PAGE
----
Tishani Doshi is a writer and dancer based in Chennai
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One of the most exciting players to emerge from this season's IPL for me has been Dirk Nannes. I've enjoyed watching him play for a variety of reasons. The most obvious one, of course, is that he's a lethal fast bowler who seems to carry a sense of disbelief about his own talent. The second is that his energy is infectious, and when the Daredevils choose to sit him out, as they did in last night's game against the Challengers, there's a bit of a lacklustre feel to the entire squad.
What's really attractive about Nannes, though, is his story. From the bits and pieces I've been able to scrounge up from various internet sources, he's had a rather unconventional relationship with cricket. For most people playing at this level, I imagine cricket has been the mainstay of their lives from a very young age. Nannes only made his first-class debut when he was 29, which is, let's face it, a dinosaur in the world of sport. It's not that cricket wasn't on his agenda earlier - there were just other things he wanted to do. We're told he plays the saxophone, speaks smatterings of Japanese, and skiied for Australia. The fact that he does all this and still bowls the way he does, well, it's pretty genius isn't it?
Perhaps not. I talked about the idea of "genius" spirit in one of my earlier pieces, and I later read an interesting article in the New York Times that kind of refuted that whole theory. David Brooks suggests that it's not IQ or any kind of genetic hard-wired code that separates geniuses from mortals, in actual fact; it's something far more mundane - practice. About 10,000 hours of it to start with. Obviously, you need to have some propensity towards the talent you're pursuing, but he claims that the brain can be trained to break down skills into tiny parts, and by repeating these actions you force the brain to internalise a better pattern of performance. So as long as you can focus for long periods of time, and have someone guiding you, you could be the next Tiger Woods. Hmm.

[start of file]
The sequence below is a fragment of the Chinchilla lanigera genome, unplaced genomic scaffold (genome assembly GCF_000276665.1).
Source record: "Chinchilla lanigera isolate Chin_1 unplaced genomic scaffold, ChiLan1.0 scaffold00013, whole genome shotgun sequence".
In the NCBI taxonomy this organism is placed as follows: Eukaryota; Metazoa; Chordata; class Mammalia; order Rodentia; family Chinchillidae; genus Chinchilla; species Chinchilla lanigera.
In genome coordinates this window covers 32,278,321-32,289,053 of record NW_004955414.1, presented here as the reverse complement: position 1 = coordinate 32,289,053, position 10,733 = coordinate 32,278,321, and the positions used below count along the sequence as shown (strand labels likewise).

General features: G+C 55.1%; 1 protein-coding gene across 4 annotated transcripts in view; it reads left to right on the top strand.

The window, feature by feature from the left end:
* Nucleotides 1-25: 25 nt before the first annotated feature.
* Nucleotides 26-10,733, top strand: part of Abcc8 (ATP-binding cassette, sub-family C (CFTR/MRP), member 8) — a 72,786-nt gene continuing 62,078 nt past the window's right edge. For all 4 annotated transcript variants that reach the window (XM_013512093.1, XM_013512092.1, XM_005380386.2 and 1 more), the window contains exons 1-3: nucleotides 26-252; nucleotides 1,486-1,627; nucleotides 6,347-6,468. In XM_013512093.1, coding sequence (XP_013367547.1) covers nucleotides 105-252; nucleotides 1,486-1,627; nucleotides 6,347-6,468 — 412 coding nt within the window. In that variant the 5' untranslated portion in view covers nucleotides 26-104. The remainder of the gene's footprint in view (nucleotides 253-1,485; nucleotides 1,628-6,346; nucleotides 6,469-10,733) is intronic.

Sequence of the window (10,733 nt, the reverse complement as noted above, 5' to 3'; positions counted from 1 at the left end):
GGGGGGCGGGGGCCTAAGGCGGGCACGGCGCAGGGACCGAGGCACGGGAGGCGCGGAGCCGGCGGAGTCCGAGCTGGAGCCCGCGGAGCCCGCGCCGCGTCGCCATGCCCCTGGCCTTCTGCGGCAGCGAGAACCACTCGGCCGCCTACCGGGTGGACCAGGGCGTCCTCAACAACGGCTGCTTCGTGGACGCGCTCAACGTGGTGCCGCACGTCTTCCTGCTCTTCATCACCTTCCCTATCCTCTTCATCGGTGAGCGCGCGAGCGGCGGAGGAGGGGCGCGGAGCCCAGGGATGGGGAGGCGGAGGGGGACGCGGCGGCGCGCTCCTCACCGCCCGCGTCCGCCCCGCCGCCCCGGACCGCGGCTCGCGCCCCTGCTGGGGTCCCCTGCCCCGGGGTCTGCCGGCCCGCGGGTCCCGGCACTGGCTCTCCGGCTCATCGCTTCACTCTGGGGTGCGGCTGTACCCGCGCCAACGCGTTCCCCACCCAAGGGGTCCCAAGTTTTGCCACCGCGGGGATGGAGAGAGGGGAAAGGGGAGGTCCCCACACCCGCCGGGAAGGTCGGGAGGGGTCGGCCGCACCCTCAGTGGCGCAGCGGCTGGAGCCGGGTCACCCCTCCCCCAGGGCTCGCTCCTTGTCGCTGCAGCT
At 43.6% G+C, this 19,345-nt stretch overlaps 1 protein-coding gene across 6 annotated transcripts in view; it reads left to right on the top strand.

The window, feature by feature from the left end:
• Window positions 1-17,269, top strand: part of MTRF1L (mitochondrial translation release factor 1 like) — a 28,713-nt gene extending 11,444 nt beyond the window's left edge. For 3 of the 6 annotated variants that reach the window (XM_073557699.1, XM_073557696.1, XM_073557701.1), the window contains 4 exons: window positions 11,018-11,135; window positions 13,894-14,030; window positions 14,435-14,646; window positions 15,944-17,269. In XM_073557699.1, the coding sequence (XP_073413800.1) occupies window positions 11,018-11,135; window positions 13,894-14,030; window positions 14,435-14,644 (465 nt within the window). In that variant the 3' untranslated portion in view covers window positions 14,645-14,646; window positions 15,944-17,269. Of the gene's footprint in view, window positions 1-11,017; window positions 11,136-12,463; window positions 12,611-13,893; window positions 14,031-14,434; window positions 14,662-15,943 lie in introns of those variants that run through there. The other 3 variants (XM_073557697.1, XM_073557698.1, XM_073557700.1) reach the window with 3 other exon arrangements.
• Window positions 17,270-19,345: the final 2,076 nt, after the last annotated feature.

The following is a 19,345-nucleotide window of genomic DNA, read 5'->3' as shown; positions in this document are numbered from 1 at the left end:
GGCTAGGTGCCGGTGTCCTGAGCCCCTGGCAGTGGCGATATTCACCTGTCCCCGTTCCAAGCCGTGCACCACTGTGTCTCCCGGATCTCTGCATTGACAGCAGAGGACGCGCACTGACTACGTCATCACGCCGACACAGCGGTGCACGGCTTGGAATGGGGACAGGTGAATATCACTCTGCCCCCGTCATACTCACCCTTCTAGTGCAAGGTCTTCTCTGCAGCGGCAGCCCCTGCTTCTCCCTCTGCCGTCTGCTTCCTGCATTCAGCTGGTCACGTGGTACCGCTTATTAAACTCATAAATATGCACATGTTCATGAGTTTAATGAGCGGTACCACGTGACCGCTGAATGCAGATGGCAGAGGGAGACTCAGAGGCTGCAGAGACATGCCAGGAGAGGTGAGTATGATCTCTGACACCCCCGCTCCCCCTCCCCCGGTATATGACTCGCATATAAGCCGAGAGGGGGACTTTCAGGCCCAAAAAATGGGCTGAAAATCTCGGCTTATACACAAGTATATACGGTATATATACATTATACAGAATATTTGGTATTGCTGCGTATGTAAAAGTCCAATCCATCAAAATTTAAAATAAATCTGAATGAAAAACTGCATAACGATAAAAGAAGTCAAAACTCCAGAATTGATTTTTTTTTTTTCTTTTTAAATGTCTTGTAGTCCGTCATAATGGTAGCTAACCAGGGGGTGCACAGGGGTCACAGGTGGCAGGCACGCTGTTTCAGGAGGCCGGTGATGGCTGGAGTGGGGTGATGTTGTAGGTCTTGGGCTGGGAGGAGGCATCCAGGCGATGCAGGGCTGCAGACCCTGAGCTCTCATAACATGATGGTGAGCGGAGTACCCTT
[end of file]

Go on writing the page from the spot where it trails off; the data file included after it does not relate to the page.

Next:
I suppose he has a point. Children with ambitious parents do tend to be higher achievers, although sometimes they go off the rails in rebellion. I've always empathised with those kids. We had two of them in my class, the sports kids. When we were growing up those kids always missed out. They never came to birthdays or class outings because they were cramming to make up for missed classes, or were busy out on the field. To my knowledge, neither made it "big", and I always wondered what it must be for them, later in life, to carry this notion that they sacrificed their entire childhood and adolescence, chasing a dream that never materialised.
Because of course, the central notion in this pursuit of excellence is sacrifice. To succeed you need to practise, which means you need to put everything else second: friendships, other interests, plain old vegetating, all of it. Because extraordinary people do not have the time or inclination to aspire to normal lives. That's fine. But it also means that at the end of the day, you may end up with a slightly monochromatic, one-dimensional view of the world.
Not Dirk Nannes. That's what I find particularly enchanting about him. Because that notion of sacrifice isn't palpable. You get the sense that he has a natural affinity for sport, that he's taken some chances, and explored different avenues. You can call it luck, openness to life, whatever. He's landed himself a gig in the IPL and is now making a name for himself. I imagine that even without all of this he'd be pretty content with his achievements, but it's wonderful to see someone who has followed his instincts, travelled his own path and found some measure of success. Who knows, maybe he's practised for 10,000 hours in the nets just like the rest of the guys. I guess that just means he never sleeps.